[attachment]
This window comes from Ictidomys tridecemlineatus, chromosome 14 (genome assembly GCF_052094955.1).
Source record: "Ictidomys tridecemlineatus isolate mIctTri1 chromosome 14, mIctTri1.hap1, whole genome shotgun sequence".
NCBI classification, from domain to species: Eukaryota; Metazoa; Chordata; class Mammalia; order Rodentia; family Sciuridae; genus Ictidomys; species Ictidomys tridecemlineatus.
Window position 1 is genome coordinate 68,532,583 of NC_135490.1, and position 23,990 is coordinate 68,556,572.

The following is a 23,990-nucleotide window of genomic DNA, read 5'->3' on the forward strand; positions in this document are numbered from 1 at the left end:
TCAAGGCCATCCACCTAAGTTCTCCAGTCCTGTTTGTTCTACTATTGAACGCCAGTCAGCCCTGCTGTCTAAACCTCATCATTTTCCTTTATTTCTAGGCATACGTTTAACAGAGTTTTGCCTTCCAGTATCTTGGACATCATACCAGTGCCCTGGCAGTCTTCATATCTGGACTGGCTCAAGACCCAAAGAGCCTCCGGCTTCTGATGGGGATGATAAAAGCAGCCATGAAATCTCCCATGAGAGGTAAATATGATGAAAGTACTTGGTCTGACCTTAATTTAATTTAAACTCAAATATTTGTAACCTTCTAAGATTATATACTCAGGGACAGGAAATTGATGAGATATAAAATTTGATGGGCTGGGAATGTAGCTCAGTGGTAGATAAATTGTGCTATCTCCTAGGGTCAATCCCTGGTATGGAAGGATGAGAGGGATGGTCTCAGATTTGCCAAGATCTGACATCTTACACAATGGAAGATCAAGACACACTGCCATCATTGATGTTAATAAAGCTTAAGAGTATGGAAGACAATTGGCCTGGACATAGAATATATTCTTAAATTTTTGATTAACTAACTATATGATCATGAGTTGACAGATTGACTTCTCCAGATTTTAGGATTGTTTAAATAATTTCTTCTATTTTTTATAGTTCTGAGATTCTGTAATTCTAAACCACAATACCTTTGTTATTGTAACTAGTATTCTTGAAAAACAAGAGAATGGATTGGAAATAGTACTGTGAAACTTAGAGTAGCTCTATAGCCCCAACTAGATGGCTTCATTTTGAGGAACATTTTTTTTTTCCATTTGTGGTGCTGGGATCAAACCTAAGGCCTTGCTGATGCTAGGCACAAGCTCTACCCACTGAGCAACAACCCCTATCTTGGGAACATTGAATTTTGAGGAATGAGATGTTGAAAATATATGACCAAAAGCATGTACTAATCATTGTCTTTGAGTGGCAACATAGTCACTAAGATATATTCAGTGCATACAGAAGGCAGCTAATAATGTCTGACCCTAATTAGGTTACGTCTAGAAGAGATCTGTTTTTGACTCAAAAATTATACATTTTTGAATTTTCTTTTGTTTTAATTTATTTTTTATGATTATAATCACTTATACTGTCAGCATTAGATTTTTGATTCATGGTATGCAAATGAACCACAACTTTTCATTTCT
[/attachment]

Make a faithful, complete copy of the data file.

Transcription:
This window comes from Ictidomys tridecemlineatus, chromosome 14 (genome assembly GCF_052094955.1).
Source record: "Ictidomys tridecemlineatus isolate mIctTri1 chromosome 14, mIctTri1.hap1, whole genome shotgun sequence".
NCBI classification, from domain to species: Eukaryota; Metazoa; Chordata; class Mammalia; order Rodentia; family Sciuridae; genus Ictidomys; species Ictidomys tridecemlineatus.
Window position 1 is genome coordinate 68,532,583 of NC_135490.1, and position 23,990 is coordinate 68,556,572.

The following is a 23,990-nucleotide window of genomic DNA, read 5'->3' on the forward strand; positions in this document are numbered from 1 at the left end:
TCAAGGCCATCCACCTAAGTTCTCCAGTCCTGTTTGTTCTACTATTGAACGCCAGTCAGCCCTGCTGTCTAAACCTCATCATTTTCCTTTATTTCTAGGCATACGTTTAACAGAGTTTTGCCTTCCAGTATCTTGGACATCATACCAGTGCCCTGGCAGTCTTCATATCTGGACTGGCTCAAGACCCAAAGAGCCTCCGGCTTCTGATGGGGATGATAAAAGCAGCCATGAAATCTCCCATGAGAGGTAAATATGATGAAAGTACTTGGTCTGACCTTAATTTAATTTAAACTCAAATATTTGTAACCTTCTAAGATTATATACTCAGGGACAGGAAATTGATGAGATATAAAATTTGATGGGCTGGGAATGTAGCTCAGTGGTAGATAAATTGTGCTATCTCCTAGGGTCAATCCCTGGTATGGAAGGATGAGAGGGATGGTCTCAGATTTGCCAAGATCTGACATCTTACACAATGGAAGATCAAGACACACTGCCATCATTGATGTTAATAAAGCTTAAGAGTATGGAAGACAATTGGCCTGGACATAGAATATATTCTTAAATTTTTGATTAACTAACTATATGATCATGAGTTGACAGATTGACTTCTCCAGATTTTAGGATTGTTTAAATAATTTCTTCTATTTTTTATAGTTCTGAGATTCTGTAATTCTAAACCACAATACCTTTGTTATTGTAACTAGTATTCTTGAAAAACAAGAGAATGGATTGGAAATAGTACTGTGAAACTTAGAGTAGCTCTATAGCCCCAACTAGATGGCTTCATTTTGAGGAACATTTTTTTTTTCCATTTGTGGTGCTGGGATCAAACCTAAGGCCTTGCTGATGCTAGGCACAAGCTCTACCCACTGAGCAACAACCCCTATCTTGGGAACATTGAATTTTGAGGAATGAGATGTTGAAAATATATGACCAAAAGCATGTACTAATCATTGTCTTTGAGTGGCAACATAGTCACTAAGATATATTCAGTGCATACAGAAGGCAGCTAATAATGTCTGACCCTAATTAGGTTACGTCTAGAAGAGATCTGTTTTTGACTCAAAAATTATACATTTTTGAATTTTCTTTTGTTTTAATTTATTTTTTATGATTATAATCACTTATACTGTCAGCATTAGATTTTTGATTCATGGTATGCAAATGAACCACAACTTTTCATTTCT